Sub-Saharan renewables set to roll

Sub-Saharan Africa could see up to 1.8GW of renewable power capacity commissioned this year, more than came online in the entire 2000-13 period, a new report claims.

According to analyst Bloomberg New Energy Finance (BNEF), investment in clean energy, excluding large hydropower, will be $5.9bn in 2014, down 5% on 2013′s figure of $6.2bn.

However, it will accelerate to $7.7bn in 2016, compared to the average $1bn annual investment seen between 2006 and 2011.

"The advance of renewable energy in Africa reflects a combination of growing local need for power, and awareness that the cost per MWh of clean options such as wind and PV has declined sharply over recent years," according to the report.

The three largest markets for utility-scale renewable power over the 2014-16 period are forecast to be South Africa, with 3.9GW of mostly wind capacity likely to be installed; Kenya with 1.4GW, mainly geothermal and wind; and Ethiopia with about 570MW, largely wind.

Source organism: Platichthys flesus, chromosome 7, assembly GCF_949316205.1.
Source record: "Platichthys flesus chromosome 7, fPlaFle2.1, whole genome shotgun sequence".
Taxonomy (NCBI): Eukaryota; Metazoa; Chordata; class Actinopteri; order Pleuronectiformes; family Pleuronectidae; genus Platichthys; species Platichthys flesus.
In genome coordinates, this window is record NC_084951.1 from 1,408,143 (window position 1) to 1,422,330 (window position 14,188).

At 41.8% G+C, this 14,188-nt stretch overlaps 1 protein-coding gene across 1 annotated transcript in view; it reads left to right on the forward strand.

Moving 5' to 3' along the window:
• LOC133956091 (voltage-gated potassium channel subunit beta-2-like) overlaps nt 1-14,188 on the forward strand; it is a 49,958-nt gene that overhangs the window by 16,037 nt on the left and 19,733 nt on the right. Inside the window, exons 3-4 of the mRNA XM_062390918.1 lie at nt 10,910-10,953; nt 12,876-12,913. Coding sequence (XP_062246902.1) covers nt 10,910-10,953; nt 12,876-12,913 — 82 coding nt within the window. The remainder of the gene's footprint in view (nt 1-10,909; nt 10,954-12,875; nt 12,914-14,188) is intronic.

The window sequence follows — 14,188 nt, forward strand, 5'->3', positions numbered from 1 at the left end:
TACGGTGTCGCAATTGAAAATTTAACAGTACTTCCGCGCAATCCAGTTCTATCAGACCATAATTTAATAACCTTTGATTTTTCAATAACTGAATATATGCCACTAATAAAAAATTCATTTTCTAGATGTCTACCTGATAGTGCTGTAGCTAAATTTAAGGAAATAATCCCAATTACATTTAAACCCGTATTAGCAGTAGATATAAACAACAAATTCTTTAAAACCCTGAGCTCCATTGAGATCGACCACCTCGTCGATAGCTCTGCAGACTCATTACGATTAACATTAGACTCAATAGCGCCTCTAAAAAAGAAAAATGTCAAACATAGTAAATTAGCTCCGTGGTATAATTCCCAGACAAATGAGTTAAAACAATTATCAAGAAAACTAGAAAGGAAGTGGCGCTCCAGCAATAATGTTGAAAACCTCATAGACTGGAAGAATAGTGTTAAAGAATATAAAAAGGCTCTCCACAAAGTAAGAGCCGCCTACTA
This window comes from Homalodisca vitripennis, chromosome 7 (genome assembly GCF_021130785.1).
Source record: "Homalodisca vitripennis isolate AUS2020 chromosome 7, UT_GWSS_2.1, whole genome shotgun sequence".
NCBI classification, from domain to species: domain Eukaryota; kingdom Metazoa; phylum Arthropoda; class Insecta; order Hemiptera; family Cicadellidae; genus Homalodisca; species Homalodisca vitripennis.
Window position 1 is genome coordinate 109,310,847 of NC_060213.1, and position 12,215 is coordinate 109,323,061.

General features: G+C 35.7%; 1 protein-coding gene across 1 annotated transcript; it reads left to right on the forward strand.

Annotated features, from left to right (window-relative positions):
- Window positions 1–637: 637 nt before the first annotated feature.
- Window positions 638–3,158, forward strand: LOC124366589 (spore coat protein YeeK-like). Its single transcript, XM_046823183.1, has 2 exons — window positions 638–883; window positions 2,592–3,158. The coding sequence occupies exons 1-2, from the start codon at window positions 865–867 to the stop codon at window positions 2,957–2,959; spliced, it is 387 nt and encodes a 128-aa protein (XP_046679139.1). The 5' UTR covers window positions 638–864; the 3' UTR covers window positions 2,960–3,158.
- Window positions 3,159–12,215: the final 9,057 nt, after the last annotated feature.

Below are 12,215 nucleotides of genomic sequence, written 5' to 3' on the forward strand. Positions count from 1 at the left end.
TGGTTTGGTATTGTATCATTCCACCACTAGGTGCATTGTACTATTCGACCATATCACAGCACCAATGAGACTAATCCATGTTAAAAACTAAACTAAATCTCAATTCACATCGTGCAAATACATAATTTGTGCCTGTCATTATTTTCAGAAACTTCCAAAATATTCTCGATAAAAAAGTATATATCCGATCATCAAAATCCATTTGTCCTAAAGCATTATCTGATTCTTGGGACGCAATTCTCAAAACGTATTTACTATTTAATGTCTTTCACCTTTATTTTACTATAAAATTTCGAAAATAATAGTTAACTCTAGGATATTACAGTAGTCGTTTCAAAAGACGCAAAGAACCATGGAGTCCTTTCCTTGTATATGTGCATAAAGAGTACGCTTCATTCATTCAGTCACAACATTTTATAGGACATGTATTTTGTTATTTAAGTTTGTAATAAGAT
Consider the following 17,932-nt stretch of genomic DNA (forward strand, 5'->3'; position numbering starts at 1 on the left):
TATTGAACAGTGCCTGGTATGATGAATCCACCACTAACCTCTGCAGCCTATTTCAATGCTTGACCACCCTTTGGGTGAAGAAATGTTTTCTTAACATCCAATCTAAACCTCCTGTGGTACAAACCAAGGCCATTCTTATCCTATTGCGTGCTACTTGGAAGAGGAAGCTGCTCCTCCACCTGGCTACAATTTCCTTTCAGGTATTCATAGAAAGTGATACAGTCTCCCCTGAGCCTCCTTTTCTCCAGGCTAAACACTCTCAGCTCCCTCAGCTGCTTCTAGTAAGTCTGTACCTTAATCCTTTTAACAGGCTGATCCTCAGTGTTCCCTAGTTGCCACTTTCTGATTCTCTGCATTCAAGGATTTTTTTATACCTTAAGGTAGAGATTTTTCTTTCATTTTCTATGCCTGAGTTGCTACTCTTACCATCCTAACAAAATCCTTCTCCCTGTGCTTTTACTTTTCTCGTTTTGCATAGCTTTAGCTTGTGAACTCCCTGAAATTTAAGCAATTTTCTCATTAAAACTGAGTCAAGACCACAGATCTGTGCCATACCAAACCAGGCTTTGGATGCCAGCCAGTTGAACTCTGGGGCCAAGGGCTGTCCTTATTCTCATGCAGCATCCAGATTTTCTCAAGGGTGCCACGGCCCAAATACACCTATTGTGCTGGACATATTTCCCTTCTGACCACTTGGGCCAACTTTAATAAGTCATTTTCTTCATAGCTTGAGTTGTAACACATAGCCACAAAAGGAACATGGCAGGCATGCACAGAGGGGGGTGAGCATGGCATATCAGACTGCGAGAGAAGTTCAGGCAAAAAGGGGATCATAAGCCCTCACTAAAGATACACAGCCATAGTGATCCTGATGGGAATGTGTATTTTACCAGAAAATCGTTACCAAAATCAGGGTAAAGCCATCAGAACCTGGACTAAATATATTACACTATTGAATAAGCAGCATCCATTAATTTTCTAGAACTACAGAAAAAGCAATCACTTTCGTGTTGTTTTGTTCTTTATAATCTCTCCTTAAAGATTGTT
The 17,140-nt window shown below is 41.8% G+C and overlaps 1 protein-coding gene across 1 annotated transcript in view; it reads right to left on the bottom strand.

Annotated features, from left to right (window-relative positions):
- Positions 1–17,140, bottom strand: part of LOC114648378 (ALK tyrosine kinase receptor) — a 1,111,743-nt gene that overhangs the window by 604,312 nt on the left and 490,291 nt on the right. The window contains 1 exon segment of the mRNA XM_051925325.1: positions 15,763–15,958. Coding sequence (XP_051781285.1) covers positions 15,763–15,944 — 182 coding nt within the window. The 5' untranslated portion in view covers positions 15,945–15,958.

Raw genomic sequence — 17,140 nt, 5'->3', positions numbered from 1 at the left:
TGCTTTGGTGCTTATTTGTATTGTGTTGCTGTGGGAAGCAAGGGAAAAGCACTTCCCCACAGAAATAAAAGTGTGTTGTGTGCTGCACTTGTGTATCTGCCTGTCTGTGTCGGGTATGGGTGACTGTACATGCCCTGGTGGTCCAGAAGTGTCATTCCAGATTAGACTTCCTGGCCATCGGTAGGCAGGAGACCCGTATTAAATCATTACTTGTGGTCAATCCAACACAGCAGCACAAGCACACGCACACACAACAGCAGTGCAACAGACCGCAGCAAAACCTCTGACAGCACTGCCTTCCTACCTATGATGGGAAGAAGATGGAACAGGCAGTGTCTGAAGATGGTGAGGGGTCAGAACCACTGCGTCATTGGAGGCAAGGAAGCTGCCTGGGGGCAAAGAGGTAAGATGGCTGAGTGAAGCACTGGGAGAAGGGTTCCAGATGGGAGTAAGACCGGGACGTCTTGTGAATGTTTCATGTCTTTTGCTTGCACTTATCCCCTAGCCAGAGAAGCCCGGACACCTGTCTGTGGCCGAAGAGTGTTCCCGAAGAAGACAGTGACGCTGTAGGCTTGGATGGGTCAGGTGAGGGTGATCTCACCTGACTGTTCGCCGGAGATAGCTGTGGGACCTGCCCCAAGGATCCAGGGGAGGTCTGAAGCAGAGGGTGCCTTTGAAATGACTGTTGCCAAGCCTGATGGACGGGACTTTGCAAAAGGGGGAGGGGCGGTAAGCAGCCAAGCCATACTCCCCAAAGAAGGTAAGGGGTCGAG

"Some other countries such as Nigeria are seeing ambitious plans for renewable power, but have yet to put in place a stable policy regime to reassure investors," said the report.

In July, Spain's Abengoa secured $142m from the African Development Bank towards the development of its 100MW Xina Solar One solar thermal project in South Africa, followed a month later by a $100m finance contract for a 100MW concentrating solar power plant (CSP) in the Northern Cape from the European Investment Bank.

Rooftop and other small-scale PV have the most potential for growth in Africa's towns, cities and rural areas not connected to the grid, concluded the analysis